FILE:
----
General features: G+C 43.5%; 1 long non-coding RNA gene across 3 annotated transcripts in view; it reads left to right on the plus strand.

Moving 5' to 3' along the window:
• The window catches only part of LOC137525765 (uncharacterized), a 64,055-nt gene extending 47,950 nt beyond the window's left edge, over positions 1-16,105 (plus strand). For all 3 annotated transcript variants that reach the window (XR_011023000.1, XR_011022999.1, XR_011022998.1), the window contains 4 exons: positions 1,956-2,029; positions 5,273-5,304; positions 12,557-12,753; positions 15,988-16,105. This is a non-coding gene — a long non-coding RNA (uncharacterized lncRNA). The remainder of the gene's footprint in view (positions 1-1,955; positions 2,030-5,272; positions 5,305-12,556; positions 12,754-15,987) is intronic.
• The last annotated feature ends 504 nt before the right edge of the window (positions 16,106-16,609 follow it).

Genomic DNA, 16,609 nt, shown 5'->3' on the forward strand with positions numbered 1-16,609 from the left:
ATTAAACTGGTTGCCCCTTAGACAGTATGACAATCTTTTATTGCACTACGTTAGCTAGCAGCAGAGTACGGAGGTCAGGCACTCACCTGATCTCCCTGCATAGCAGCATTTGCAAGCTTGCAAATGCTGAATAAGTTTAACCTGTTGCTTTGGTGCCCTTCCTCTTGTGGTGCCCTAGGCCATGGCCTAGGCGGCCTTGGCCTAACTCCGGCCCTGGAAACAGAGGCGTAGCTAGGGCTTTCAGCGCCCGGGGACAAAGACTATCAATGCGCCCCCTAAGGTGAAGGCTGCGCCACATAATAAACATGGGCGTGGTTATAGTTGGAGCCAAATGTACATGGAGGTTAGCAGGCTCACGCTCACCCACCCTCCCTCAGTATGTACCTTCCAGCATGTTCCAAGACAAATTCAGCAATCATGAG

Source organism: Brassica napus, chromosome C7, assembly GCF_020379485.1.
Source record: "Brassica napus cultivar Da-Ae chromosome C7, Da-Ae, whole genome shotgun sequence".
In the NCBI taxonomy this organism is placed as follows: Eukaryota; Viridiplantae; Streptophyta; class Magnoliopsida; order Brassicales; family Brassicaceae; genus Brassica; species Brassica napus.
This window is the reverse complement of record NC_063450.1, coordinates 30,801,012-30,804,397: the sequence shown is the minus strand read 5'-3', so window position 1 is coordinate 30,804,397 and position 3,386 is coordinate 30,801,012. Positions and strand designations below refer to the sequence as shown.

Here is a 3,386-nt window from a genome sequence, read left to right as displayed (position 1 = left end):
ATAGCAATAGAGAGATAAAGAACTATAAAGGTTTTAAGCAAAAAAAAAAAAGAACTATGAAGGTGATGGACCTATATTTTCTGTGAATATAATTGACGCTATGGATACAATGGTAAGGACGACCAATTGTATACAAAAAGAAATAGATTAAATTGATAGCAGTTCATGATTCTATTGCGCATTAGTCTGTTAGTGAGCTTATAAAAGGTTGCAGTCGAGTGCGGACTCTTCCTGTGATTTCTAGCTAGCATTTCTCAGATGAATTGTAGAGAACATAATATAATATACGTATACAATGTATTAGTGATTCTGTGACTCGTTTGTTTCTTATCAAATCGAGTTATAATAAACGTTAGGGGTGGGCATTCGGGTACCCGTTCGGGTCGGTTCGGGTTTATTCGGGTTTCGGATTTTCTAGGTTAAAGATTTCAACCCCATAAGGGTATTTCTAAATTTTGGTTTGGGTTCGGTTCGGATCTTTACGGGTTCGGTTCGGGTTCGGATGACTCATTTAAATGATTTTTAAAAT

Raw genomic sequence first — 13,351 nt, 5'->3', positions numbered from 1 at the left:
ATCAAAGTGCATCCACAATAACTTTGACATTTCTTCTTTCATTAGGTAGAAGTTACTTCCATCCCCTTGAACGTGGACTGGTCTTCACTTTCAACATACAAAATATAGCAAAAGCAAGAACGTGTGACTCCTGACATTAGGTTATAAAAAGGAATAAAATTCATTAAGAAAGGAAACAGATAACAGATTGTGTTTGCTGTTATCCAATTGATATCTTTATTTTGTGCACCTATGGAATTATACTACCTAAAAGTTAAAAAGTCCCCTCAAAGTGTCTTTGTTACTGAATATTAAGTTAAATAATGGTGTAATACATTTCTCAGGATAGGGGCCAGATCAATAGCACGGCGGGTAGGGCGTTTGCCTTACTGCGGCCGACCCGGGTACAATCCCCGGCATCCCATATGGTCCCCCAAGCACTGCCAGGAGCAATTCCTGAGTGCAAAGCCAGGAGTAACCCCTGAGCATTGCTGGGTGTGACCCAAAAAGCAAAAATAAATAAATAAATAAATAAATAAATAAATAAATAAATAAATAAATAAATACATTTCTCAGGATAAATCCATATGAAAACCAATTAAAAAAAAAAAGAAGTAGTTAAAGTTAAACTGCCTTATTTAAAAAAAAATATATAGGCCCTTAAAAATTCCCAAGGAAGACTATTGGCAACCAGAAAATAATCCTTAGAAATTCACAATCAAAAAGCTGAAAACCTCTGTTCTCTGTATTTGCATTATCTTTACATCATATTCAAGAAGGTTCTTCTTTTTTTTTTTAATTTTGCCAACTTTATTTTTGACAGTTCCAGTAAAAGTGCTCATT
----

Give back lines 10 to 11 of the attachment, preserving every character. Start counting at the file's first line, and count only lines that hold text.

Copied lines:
This window is the reverse complement of record NC_063450.1, coordinates 30,801,012-30,804,397: the sequence shown is the minus strand read 5'-3', so window position 1 is coordinate 30,804,397 and position 3,386 is coordinate 30,801,012. Positions and strand designations below refer to the sequence as shown.

Here is a 3,386-nt window from a genome sequence, read left to right as displayed (position 1 = left end):